OALibJ  Vol.4 No.6 , June 2017
ANO Rectal Malformations in Lubumbashi: Case Report and Literature Review
ABSTRACT
Three cases of congenital malformation were observed, including cases of anal imperforation at the Lubumbashi Surgery and Traumatology Center in the Democratic Republic of Congo. These cases concerned the anal imperforation observed in three new male babies from the ex-triangle of death in the province of Upper Katanga (The Democratic Republic of The Congo). One case presented dehydration in stage B. Colostomy was the first act to save the three newborns. The colostomies were repaired after reopening the anal orifice. No deaths were recorded.

1. Introduction

The term “Ano rectal malformation” replaces the former denomination “anal imperforation” which was inaccurate and too restrictive. It brings together a wide range of malformations, although very varied, but united by the same therapeutic concept [1] .

Many of these malformations still constitute a therapeutic challenge; the risks of functional sequelae remain very important [2] .

The imperforation of the anus is well known since antiquity. For many centuries, doctors, as well as medical practitioners, have tried to create an orifice in the perineum of children with imperforate anus. Those who survived probably suffered from a form that would later be recognized as “bass”. Those who have a “high” form did not survive this treatment [3] .

2. Methods

Our study is a case series.

3. Results

3.1. Patients and Observation

We report three cases received at the center of surgery and traumatology of Lubumbashi in the democratic republic of Congo.

3.2. Case I

Male new-born transferred from manano for non-stool transmission since birth Physical examination: General condition preserved, conjunctivities well coloured, abdomen slightly distended with decrease of the peristalsis to the occultation. Examination of the anus, Figure 1 shows the shows the rectal mucosa at about 2 cm from the anal margin obstructing the passage with the presence of faecal matter upstream.

Referral pattern: emergency colostomy and appropriate management. Haemo- globin 16.4 g/dl, blood glucose 96 mg/dl. Weight 2 kg.

Hospitalized on June 2, 2016 q 16 on May 30 colostomy made the same date.

July 25 repair of the anus. On the 5th of August, the colostomy closed. July 7th abdominal bloating and reopening of the colostomy.

3.3. Case II

Male New-born born on 19/6/2017 transferred from manano for absence of meconium since birth (Figure 2).

Weight at birth 2700 g.

Physical examination: General condition well with dehydration state type B (skin folds as shown by Figure 3) conserved, well-coloured conjunctiva, slightly distended abdomen with non-tympanic tone.

Figure 1. Anal imperforation, case 1.

Figure 2. Colostomy, case 2.

Figure 3. Anal imperforation: Dehydration, case 2.

Sick transferred from Manono on 22/6/2016 for proper management.

Finding: Anal orifice present but not perforated.

Incision of about 6 cm opposite the supposed place of the transverse colon. Finding a pseudo ascite.

Accidental perforation of an intestinal loop (small intestine). Repair of the perforation. Research and exposure of the transverse colon and then a rubber ring. Separate points on the skin and placing the colostomy bag.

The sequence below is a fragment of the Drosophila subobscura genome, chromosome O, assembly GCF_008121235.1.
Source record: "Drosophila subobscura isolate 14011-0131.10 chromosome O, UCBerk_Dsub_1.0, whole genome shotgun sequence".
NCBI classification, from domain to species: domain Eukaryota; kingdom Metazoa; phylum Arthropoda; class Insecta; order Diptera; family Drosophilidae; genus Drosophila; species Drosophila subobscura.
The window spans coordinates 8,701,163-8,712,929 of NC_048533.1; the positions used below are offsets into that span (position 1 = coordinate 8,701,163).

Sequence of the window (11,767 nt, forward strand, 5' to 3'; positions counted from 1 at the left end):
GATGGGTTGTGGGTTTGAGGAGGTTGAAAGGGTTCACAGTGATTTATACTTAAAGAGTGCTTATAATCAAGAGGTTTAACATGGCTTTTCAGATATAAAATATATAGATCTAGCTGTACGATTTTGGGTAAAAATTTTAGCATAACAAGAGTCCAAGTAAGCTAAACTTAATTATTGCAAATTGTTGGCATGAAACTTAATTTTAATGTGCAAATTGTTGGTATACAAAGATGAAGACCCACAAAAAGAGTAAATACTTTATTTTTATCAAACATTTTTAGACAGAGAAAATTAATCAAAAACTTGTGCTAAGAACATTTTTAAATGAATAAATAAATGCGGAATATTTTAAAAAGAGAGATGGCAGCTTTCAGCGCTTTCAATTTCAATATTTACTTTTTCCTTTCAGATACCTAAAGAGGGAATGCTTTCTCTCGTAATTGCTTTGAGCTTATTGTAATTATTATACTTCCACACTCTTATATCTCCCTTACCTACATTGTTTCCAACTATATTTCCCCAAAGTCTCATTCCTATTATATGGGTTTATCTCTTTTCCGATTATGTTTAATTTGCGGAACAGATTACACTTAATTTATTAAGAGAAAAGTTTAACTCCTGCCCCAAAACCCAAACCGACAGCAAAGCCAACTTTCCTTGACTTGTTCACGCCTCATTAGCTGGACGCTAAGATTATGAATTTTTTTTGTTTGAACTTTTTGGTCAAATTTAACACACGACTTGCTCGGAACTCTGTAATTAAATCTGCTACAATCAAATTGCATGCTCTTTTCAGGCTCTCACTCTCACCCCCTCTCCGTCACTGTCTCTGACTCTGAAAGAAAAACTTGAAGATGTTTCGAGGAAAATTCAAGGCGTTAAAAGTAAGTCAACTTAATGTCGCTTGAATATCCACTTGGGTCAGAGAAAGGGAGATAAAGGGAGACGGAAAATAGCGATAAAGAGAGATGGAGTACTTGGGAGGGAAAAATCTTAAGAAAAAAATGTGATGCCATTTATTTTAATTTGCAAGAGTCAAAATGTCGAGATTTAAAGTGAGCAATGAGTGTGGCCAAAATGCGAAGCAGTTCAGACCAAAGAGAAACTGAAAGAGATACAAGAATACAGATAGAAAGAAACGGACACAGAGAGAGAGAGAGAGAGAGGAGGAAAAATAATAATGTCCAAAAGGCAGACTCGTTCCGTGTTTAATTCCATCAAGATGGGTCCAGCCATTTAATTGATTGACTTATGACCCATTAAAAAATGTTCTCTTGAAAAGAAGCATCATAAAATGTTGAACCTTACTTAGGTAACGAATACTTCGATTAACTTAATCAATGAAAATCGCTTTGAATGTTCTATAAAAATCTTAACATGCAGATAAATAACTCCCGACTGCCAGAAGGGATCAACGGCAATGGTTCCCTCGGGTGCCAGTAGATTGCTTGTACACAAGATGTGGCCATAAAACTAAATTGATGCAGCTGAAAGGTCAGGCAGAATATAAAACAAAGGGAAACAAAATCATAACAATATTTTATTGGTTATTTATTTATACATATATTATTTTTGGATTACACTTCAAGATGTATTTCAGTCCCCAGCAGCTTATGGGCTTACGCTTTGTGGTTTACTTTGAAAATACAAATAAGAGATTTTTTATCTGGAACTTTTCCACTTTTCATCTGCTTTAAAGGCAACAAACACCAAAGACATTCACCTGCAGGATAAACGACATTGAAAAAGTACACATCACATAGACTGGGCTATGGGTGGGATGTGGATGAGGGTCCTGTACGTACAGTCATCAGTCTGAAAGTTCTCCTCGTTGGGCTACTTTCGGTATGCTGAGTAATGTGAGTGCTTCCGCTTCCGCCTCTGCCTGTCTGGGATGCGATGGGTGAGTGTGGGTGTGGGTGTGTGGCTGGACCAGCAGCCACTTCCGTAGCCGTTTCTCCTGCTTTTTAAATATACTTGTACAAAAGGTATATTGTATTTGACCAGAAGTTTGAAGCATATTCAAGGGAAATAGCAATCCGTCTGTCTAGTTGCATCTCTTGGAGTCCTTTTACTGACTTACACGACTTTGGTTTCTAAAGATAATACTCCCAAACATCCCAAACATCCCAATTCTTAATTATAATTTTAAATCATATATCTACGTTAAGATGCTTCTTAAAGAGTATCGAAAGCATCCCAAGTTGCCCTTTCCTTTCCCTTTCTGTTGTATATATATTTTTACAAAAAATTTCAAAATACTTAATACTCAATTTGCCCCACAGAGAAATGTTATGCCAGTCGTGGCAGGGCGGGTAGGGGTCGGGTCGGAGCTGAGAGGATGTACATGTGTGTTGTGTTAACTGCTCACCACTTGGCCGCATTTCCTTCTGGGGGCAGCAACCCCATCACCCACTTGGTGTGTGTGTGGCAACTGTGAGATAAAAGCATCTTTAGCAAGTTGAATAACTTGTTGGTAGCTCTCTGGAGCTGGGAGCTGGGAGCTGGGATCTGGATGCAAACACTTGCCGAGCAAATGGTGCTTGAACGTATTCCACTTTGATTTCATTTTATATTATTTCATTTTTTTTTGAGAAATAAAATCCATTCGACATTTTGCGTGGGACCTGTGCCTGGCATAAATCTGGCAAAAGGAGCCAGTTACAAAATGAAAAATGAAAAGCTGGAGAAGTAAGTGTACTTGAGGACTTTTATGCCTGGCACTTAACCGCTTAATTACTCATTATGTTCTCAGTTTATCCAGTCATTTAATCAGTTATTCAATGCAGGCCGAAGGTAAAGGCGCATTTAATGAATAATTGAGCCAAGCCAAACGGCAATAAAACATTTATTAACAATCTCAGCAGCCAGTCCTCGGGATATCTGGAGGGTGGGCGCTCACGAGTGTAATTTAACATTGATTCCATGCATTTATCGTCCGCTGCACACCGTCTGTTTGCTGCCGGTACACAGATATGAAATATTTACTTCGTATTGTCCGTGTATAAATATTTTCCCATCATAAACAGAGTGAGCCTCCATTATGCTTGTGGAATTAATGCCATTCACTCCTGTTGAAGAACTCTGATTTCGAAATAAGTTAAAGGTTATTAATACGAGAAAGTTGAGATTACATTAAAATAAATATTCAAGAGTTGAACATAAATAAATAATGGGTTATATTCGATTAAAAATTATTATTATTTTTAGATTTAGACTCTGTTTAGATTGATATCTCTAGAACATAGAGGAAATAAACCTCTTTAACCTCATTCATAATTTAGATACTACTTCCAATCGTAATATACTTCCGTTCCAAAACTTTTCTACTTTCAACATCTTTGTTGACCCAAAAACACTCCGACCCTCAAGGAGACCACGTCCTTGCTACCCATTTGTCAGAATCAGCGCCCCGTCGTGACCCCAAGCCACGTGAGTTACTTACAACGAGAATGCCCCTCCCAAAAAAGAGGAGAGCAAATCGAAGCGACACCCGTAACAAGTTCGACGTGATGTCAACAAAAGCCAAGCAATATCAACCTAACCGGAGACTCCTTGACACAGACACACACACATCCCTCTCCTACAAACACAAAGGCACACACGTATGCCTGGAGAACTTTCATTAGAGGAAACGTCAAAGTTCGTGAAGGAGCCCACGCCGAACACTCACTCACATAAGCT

The first of July.

Act: Intestinal roughing at 3 cm from the anal margin Arciform incision of the anal margin. Separation of the rectum and the fibric tissues. Extension of the rectum with a clamp and opening at the opening created with a scalpel while respecting the sphincter. Suture with Vicryl 4-0 points separated at the anus followed by a dressing with greasy tulle. Laying a nasogastric tube.

3.4. Case III

Male New-born, born 6/4/2016 in kabalo, transferred on 8/4/2016 for absence of stool since birth. Vomiting and abdominal bloating.

On physical examination, the temperature was 35 degrees Celsius, heart rate 165 beats per minute oxygen saturation of 95 percent. The general condition marked by a suffering facies, greyish complexion, coloured palpebral conjunc- tivitis with buccal dryness.

Mother’s history: Prenatal consultation followed, home delivery and unvaccinated mother. Cut umbilical cord with non-sterile blade

The abdomen distended with tympanic. The umbilical cord covered with a soiled linen.

Anal perforation.

Proscription of oral diet and antibiotic therapy (Metronidazole and ampicillin).

On 9/4/2016 colostomy under general short anaesthesia by minimal incision left paramedic, dissection of the tissues (see Figure 4).

Observations: dilation of the tissues.

24/5/2016 Anal plasty under short general anaesthesia after arciform incision at the region level, tissue dissection and rectal exposure. The rectum was imperforate at the distal part thus forming a stump.

Sphincter anal visualized and respected. Dissection close in near releasing thus the intestinal sketch followed by its opening.

4. Discussion

Anal imperforation is a congenital malformation of the anus. There is partial or complete obstruction of the anal orifice. It is discovered during the examination by checking that the baby’s anus is open. This can be done by spreading the buttocks with 2 fingers and looking at the opening. If anal imperforation is suspected, it is advisable to ask a doctor to look at the child immediately. For our three observed cases, we note that there is opening at the level of the anus with a little meconium.